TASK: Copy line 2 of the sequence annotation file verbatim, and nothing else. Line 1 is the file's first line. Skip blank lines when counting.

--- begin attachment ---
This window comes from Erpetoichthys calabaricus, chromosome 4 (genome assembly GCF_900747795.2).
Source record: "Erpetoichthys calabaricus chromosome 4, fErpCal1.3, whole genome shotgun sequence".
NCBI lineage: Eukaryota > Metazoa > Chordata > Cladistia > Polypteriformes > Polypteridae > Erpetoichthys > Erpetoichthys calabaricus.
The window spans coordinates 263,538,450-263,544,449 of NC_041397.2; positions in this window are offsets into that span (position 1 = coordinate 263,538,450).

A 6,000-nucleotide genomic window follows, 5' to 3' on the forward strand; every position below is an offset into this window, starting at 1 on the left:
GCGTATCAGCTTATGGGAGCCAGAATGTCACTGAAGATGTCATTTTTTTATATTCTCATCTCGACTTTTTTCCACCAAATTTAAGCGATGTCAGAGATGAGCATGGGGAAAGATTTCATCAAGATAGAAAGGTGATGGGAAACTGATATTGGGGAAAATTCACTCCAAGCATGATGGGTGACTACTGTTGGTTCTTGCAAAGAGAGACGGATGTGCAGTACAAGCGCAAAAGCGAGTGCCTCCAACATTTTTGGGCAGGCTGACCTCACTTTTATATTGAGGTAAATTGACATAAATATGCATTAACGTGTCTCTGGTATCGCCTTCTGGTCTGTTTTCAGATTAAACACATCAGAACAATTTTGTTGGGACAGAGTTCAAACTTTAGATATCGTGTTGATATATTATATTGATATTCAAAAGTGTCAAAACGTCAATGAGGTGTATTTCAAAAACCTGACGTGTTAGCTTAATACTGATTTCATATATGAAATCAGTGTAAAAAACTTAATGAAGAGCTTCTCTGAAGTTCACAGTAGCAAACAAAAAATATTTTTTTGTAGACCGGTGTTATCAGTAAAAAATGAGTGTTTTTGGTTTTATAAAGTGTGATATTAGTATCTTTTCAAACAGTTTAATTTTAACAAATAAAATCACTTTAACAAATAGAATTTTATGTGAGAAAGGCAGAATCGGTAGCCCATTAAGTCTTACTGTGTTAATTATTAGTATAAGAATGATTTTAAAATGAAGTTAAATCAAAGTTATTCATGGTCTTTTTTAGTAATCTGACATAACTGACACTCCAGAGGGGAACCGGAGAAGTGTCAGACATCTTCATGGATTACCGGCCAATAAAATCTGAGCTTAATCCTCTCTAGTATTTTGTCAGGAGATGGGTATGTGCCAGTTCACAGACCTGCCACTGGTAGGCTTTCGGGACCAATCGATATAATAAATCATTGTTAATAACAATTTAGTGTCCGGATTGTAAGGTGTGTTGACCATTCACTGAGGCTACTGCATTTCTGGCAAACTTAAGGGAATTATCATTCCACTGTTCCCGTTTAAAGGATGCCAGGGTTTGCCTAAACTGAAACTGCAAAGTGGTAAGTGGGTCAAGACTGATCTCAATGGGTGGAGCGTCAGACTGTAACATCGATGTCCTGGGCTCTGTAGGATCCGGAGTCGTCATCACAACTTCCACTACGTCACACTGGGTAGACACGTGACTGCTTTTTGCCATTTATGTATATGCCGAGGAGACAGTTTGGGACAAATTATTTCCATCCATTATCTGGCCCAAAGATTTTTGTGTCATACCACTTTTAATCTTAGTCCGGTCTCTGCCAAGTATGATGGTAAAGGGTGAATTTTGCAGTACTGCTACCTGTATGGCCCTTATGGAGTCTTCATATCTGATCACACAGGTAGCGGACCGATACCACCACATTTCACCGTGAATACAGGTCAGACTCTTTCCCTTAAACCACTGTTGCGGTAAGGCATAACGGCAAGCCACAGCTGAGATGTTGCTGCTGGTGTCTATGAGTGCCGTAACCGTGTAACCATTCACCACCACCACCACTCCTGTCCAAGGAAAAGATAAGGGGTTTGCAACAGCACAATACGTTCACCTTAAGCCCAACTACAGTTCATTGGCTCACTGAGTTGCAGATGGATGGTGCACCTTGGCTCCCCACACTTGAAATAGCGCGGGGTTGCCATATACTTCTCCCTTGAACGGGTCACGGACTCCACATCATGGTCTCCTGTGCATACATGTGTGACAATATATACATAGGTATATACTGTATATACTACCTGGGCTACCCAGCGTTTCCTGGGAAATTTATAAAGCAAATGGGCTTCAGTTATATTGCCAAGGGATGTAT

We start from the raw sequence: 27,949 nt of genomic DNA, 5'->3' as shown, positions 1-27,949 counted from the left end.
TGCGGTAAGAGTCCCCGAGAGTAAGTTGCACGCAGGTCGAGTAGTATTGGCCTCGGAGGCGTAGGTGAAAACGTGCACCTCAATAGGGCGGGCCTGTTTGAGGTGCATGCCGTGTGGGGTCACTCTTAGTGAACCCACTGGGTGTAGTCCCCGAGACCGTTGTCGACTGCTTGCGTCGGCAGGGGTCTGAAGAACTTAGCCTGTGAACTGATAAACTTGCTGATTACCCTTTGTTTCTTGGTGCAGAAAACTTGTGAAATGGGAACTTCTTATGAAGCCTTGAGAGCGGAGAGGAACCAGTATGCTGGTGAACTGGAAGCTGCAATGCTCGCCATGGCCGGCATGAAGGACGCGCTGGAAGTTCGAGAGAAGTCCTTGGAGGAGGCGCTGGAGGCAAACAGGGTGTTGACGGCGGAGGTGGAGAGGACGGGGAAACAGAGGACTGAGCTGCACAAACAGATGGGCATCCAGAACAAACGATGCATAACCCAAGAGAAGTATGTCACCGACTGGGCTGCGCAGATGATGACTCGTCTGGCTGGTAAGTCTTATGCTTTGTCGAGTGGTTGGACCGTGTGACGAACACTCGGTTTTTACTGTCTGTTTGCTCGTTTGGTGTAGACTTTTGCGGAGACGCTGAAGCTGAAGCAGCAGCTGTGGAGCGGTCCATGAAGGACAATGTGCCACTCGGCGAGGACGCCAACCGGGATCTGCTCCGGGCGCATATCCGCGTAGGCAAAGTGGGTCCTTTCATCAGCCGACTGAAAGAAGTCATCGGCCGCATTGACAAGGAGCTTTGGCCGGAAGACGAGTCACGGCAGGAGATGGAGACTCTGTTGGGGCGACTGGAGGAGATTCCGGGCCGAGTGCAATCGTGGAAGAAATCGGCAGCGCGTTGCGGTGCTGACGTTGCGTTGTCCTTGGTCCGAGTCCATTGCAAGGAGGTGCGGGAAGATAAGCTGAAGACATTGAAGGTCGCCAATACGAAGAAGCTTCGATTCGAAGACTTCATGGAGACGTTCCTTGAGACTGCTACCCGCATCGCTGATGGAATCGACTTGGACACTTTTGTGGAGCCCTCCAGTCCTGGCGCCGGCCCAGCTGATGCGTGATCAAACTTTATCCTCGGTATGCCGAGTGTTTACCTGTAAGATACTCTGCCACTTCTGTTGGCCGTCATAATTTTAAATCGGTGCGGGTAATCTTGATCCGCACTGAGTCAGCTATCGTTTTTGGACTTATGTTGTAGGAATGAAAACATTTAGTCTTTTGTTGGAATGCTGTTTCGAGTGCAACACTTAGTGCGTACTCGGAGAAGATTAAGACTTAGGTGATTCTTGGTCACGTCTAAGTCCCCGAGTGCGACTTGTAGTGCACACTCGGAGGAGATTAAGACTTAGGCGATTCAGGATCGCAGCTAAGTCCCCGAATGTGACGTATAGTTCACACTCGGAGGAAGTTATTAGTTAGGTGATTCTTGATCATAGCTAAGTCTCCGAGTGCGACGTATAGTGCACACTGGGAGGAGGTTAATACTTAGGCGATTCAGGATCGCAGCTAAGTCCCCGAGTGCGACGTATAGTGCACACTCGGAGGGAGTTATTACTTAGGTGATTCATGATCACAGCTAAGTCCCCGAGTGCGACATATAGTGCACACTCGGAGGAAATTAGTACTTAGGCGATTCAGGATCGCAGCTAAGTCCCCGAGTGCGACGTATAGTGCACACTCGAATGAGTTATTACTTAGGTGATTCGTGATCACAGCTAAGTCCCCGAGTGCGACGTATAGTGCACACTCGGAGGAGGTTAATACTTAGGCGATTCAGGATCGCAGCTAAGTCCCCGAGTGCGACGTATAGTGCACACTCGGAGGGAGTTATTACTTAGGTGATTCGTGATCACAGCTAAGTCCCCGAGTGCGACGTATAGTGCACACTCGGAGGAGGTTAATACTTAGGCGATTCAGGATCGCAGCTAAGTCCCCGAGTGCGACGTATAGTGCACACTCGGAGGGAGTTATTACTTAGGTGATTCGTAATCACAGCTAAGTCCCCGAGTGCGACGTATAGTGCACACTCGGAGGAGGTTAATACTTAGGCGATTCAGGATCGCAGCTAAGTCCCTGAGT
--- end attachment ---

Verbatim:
Source record: "Erpetoichthys calabaricus chromosome 4, fErpCal1.3, whole genome shotgun sequence".